MILWAUKEE/CHICAGO (Reuters) – A major winter storm swept across the U.S. Midwest on Friday, dumping nine inches (23 cm) of snow on Chicago and snarling hundreds of flights as it headed east to threaten New York and New England with heavy accumulations and dropping temperatures.
The snowfall caused dozens of crashes on icy Chicago expressways as residents of the third-biggest U.S. city struggled to get to work and to dig out from a storm system stretching from western Montana to southern Michigan.
“If you want to know the definition of ‘I tried so hard, but in the end it didn’t even matter,’ try shoveling snow in Chicago today,” wrote Twitter user Art Escape, referring to the lyrics of a song by Linkin Park.
Chicago was blanketed with six to nine inches (15 to 23 cm) on Friday morning in the heaviest snowfall across the metropolitan area since at least late 2016, said Todd Kluber, a National Weather Service meteorologist in Chicago.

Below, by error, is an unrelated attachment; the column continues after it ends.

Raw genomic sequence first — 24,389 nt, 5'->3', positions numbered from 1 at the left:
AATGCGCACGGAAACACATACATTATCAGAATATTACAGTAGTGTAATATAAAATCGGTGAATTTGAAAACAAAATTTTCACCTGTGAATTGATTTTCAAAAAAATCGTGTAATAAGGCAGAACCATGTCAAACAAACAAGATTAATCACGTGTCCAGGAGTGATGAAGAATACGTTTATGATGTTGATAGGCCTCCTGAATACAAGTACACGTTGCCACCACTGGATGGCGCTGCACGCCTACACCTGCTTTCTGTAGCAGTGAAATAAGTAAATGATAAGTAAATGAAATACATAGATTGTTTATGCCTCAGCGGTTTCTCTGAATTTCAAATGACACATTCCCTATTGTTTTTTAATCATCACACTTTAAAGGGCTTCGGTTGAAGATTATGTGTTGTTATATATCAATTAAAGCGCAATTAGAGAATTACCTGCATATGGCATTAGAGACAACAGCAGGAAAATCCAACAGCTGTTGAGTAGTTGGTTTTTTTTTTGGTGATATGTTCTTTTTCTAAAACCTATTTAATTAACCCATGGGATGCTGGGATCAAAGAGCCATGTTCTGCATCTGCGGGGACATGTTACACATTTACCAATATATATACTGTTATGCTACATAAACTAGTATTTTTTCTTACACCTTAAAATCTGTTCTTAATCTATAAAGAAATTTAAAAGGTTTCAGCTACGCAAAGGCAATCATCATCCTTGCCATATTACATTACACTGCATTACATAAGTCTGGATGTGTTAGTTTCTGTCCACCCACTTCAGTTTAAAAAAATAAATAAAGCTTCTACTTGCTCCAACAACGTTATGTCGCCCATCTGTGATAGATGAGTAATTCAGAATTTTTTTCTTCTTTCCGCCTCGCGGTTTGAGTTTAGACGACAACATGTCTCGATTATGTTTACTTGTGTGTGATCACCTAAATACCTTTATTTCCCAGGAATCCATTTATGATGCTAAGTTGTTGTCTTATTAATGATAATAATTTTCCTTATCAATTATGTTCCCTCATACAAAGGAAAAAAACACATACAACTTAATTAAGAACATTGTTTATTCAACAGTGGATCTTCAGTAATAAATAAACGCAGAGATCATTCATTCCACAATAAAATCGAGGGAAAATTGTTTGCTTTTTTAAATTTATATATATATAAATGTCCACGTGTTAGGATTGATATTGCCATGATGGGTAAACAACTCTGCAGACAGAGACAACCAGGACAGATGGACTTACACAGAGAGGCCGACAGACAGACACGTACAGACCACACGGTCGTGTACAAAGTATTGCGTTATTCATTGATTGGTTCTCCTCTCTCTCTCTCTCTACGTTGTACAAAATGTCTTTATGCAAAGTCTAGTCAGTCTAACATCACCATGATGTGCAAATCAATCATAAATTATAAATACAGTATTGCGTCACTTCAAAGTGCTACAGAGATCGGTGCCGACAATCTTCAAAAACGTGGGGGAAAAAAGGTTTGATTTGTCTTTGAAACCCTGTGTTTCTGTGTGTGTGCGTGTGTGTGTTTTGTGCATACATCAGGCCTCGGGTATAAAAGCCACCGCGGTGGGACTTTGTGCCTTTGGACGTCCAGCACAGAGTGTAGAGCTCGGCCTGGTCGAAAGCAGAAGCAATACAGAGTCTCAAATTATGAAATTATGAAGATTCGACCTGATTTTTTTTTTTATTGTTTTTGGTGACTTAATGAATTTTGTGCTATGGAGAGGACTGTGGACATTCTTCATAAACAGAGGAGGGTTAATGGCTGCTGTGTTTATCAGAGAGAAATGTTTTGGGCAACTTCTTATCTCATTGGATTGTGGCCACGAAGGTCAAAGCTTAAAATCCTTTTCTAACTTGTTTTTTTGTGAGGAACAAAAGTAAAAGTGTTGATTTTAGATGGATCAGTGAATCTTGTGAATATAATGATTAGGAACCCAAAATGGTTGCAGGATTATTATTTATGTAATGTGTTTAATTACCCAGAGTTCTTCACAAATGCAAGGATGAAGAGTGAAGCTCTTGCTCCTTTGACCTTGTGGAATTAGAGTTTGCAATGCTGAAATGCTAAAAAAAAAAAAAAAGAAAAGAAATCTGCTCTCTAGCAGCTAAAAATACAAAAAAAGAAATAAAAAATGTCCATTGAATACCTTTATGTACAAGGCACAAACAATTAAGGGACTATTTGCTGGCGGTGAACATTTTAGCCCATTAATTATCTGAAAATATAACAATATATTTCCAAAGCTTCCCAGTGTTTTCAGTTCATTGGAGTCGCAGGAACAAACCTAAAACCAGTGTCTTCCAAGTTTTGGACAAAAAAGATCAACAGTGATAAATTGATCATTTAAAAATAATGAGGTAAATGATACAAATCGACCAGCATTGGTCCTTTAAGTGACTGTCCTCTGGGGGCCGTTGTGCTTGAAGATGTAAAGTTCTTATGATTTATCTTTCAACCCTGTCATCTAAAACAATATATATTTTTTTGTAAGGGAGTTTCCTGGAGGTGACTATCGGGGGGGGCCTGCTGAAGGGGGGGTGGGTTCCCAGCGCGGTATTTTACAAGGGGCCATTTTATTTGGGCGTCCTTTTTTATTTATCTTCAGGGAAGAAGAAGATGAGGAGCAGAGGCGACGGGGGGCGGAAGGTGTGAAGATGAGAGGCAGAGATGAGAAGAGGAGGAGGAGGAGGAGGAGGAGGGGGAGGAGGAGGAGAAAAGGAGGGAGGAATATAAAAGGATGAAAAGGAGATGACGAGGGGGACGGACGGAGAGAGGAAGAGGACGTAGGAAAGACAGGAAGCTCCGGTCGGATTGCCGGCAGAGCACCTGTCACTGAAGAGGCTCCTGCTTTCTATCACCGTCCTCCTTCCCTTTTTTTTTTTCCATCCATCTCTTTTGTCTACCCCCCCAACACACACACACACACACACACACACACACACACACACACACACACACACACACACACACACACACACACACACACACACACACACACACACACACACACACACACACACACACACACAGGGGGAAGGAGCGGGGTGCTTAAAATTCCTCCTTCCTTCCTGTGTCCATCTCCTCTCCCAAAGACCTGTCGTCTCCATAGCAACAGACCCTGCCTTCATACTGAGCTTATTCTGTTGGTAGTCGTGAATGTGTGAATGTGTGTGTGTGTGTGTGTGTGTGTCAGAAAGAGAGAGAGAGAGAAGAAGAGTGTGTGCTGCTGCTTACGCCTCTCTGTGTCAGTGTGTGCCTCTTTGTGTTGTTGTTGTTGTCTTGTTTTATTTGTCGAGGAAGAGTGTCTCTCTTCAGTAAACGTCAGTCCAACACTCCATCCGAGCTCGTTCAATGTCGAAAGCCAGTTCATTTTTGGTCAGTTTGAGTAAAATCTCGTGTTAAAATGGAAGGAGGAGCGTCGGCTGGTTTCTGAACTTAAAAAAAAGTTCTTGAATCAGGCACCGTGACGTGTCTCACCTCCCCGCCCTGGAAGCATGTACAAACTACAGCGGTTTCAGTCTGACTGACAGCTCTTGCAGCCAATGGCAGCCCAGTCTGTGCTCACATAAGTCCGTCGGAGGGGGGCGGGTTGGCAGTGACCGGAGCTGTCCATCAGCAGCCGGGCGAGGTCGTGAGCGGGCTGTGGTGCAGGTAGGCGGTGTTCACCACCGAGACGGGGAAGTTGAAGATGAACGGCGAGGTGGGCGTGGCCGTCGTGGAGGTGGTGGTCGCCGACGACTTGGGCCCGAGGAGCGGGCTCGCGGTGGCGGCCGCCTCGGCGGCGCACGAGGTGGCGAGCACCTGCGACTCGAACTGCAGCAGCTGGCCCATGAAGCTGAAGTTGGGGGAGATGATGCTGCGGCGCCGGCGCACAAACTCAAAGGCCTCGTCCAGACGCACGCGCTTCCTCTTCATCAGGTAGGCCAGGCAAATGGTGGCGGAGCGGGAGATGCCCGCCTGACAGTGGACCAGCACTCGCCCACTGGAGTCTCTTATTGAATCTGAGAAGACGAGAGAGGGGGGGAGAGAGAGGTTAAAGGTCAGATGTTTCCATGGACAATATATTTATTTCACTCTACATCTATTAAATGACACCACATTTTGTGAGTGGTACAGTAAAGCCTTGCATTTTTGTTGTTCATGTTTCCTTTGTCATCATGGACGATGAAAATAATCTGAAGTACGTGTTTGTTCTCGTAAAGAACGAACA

In Detroit, weather forecasters warned that snow could fall at a rate of more than one inch (2.5 cm) an hour as it heads east.
The National Weather Service said the system could drop up to 14 inches (36 cm) of snow in some areas. The heavy snow is forecast to move into upstate New York and New England by early Saturday.
City officials announced school closures in Chicago, Detroit and Milwaukee because of the weather.
About 1,250 U.S. flights were canceled, with about one in five flights into or out of Chicago and Detroit airports called off, according to FlightAware.com, which tracks airline traffic.
United Airlines said on Twitter that waivers were in effect for snow-hit areas this week, allowing travelers to change flights without charges. Delta Air Lines offered to re-book flights on Friday for 18 Midwest cities.
Wind chill temperatures were expected to drop below 0 Fahrenheit (-18 C) in many areas across the region, and officials warned of limited visibility on roads. The central and northern Rockies also will see heavy snow, the weather service said.
Winter weather this week killed people in accidents in the Midwest, including six in Iowa, two in Missouri and one in Montana, local media in those states reported.
Additional reporting by Ian Simpson in Washington and Frank McGurty and Jonathan Allen in New York; Editing by Peter Graff and Phil Berlowitz